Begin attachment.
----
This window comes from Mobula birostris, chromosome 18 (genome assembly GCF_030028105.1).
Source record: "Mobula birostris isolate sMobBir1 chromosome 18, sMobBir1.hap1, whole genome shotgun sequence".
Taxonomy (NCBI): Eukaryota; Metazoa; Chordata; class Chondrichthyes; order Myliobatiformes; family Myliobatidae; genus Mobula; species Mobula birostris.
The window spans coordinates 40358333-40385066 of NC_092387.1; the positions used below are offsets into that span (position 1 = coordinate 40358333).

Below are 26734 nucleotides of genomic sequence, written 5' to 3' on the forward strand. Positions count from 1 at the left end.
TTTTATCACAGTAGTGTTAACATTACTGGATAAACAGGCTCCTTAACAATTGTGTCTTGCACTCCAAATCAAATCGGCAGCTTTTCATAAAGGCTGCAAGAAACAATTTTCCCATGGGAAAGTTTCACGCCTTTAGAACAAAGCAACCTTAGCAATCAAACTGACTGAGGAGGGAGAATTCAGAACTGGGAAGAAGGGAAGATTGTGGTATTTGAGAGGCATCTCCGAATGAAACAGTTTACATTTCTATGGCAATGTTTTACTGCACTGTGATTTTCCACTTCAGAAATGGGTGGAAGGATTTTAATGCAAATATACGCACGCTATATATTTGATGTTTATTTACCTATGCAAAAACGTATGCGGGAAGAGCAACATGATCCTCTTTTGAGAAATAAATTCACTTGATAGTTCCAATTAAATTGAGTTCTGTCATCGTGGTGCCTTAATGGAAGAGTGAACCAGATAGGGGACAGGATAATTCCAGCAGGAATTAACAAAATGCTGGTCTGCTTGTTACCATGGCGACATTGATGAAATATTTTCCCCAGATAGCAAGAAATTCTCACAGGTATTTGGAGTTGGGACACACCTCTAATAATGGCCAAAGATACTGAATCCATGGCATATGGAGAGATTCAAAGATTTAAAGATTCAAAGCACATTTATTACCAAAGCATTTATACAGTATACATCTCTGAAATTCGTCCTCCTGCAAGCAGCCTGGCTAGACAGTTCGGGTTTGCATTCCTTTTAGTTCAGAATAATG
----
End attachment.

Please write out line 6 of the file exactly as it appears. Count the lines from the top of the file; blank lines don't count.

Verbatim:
TTTTATCACAGTAGTGTTAACATTACTGGATAAACAGGCTCCTTAACAATTGTGTCTTGCACTCCAAATCAAATCGGCAGCTTTTCATAAAGGCTGCAAGAAACAATTTTCCCATGGGAAAGTTTCACGCCTTTAGAACAAAGCAACCTTAGCAATCAAACTGACTGAGGAGGGAGAATTCAGAACTGGGAAGAAGGGAAGATTGTGGTATTTGAGAGGCATCTCCGAATGAAACAGTTTACATTTCTATGGCAATGTTTTACTGCACTGTGATTTTCCACTTCAGAAATGGGTGGAAGGATTTTAATGCAAATATACGCACGCTATATATTTGATGTTTATTTACCTATGCAAAAACGTATGCGGGAAGAGCAACATGATCCTCTTTTGAGAAATAAATTCACTTGATAGTTCCAATTAAATTGAGTTCTGTCATCGTGGTGCCTTAATGGAAGAGTGAACCAGATAGGGGACAGGATAATTCCAGCAGGAATTAACAAAATGCTGGTCTGCTTGTTACCATGGCGACATTGATGAAATATTTTCCCCAGATAGCAAGAAATTCTCACAGGTATTTGGAGTTGGGACACACCTCTAATAATGGCCAAAGATACTGAATCCATGGCATATGGAGAGATTCAAAGATTTAAAGATTCAAAGCACATTTATTACCAAAGCATTTATACAGTATACATCTCTGAAATTCGTCCTCCTGCAAGCAGCCTGGCTAGACAGTTCGGGTTTGCATTCCTTTTAGTTCAGAATAATG